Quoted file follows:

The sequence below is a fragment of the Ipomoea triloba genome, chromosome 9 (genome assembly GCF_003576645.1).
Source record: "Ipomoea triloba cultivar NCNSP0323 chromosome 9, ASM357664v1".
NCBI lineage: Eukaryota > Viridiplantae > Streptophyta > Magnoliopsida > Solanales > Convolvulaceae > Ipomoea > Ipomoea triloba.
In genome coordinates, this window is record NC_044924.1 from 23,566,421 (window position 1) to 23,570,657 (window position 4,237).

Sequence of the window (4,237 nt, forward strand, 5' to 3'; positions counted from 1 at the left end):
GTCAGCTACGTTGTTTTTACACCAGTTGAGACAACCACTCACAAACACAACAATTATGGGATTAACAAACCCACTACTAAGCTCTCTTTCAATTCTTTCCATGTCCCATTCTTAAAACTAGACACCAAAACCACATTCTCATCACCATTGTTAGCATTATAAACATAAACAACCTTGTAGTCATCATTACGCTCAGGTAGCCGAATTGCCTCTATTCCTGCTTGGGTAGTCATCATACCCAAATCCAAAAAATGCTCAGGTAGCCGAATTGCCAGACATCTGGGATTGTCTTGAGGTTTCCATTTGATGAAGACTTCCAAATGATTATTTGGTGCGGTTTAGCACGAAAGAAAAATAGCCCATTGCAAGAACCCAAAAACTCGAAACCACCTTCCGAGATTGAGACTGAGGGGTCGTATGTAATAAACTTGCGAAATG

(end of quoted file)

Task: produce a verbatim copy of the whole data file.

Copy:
The sequence below is a fragment of the Ipomoea triloba genome, chromosome 9 (genome assembly GCF_003576645.1).
Source record: "Ipomoea triloba cultivar NCNSP0323 chromosome 9, ASM357664v1".
NCBI lineage: Eukaryota > Viridiplantae > Streptophyta > Magnoliopsida > Solanales > Convolvulaceae > Ipomoea > Ipomoea triloba.
In genome coordinates, this window is record NC_044924.1 from 23,566,421 (window position 1) to 23,570,657 (window position 4,237).

Sequence of the window (4,237 nt, forward strand, 5' to 3'; positions counted from 1 at the left end):
GTCAGCTACGTTGTTTTTACACCAGTTGAGACAACCACTCACAAACACAACAATTATGGGATTAACAAACCCACTACTAAGCTCTCTTTCAATTCTTTCCATGTCCCATTCTTAAAACTAGACACCAAAACCACATTCTCATCACCATTGTTAGCATTATAAACATAAACAACCTTGTAGTCATCATTACGCTCAGGTAGCCGAATTGCCTCTATTCCTGCTTGGGTAGTCATCATACCCAAATCCAAAAAATGCTCAGGTAGCCGAATTGCCAGACATCTGGGATTGTCTTGAGGTTTCCATTTGATGAAGACTTCCAAATGATTATTTGGTGCGGTTTAGCACGAAAGAAAAATAGCCCATTGCAAGAACCCAAAAACTCGAAACCACCTTCCGAGATTGAGACTGAGGGGTCGTATGTAATAAACTTGCGAAATG